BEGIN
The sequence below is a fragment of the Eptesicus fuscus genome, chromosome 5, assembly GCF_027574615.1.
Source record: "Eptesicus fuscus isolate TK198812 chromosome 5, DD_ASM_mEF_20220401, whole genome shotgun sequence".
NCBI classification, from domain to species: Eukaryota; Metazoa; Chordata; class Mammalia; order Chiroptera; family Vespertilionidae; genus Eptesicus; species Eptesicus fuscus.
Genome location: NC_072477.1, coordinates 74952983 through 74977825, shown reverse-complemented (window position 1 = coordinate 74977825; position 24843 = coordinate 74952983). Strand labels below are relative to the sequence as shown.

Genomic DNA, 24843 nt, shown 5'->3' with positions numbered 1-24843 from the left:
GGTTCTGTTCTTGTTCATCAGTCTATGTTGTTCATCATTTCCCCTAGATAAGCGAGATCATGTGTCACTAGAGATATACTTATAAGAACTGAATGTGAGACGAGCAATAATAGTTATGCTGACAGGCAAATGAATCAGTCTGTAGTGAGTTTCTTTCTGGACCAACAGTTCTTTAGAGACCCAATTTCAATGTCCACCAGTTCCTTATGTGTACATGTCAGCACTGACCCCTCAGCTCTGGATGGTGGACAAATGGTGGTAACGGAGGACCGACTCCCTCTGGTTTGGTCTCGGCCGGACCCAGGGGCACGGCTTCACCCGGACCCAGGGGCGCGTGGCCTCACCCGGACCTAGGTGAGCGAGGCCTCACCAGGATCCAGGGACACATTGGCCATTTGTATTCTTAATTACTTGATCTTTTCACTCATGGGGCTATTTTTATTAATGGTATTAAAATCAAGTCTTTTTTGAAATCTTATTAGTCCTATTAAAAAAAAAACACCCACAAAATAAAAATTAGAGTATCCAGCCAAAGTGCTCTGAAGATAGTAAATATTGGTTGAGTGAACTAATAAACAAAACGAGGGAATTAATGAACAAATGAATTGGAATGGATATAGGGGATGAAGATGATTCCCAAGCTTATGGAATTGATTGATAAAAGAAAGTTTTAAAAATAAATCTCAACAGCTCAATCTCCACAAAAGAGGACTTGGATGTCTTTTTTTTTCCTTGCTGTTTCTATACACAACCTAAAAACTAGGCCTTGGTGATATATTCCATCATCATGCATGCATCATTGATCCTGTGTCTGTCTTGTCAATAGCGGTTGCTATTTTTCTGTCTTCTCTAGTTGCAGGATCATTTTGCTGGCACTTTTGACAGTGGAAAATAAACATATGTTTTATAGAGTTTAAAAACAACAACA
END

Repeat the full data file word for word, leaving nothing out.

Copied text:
The sequence below is a fragment of the Eptesicus fuscus genome, chromosome 5, assembly GCF_027574615.1.
Source record: "Eptesicus fuscus isolate TK198812 chromosome 5, DD_ASM_mEF_20220401, whole genome shotgun sequence".
NCBI classification, from domain to species: Eukaryota; Metazoa; Chordata; class Mammalia; order Chiroptera; family Vespertilionidae; genus Eptesicus; species Eptesicus fuscus.
Genome location: NC_072477.1, coordinates 74952983 through 74977825, shown reverse-complemented (window position 1 = coordinate 74977825; position 24843 = coordinate 74952983). Strand labels below are relative to the sequence as shown.

Genomic DNA, 24843 nt, shown 5'->3' with positions numbered 1-24843 from the left:
GGTTCTGTTCTTGTTCATCAGTCTATGTTGTTCATCATTTCCCCTAGATAAGCGAGATCATGTGTCACTAGAGATATACTTATAAGAACTGAATGTGAGACGAGCAATAATAGTTATGCTGACAGGCAAATGAATCAGTCTGTAGTGAGTTTCTTTCTGGACCAACAGTTCTTTAGAGACCCAATTTCAATGTCCACCAGTTCCTTATGTGTACATGTCAGCACTGACCCCTCAGCTCTGGATGGTGGACAAATGGTGGTAACGGAGGACCGACTCCCTCTGGTTTGGTCTCGGCCGGACCCAGGGGCACGGCTTCACCCGGACCCAGGGGCGCGTGGCCTCACCCGGACCTAGGTGAGCGAGGCCTCACCAGGATCCAGGGACACATTGGCCATTTGTATTCTTAATTACTTGATCTTTTCACTCATGGGGCTATTTTTATTAATGGTATTAAAATCAAGTCTTTTTTGAAATCTTATTAGTCCTATTAAAAAAAAAACACCCACAAAATAAAAATTAGAGTATCCAGCCAAAGTGCTCTGAAGATAGTAAATATTGGTTGAGTGAACTAATAAACAAAACGAGGGAATTAATGAACAAATGAATTGGAATGGATATAGGGGATGAAGATGATTCCCAAGCTTATGGAATTGATTGATAAAAGAAAGTTTTAAAAATAAATCTCAACAGCTCAATCTCCACAAAAGAGGACTTGGATGTCTTTTTTTTTCCTTGCTGTTTCTATACACAACCTAAAAACTAGGCCTTGGTGATATATTCCATCATCATGCATGCATCATTGATCCTGTGTCTGTCTTGTCAATAGCGGTTGCTATTTTTCTGTCTTCTCTAGTTGCAGGATCATTTTGCTGGCACTTTTGACAGTGGAAAATAAACATATGTTTTATAGAGTTTAAAAACAACAACA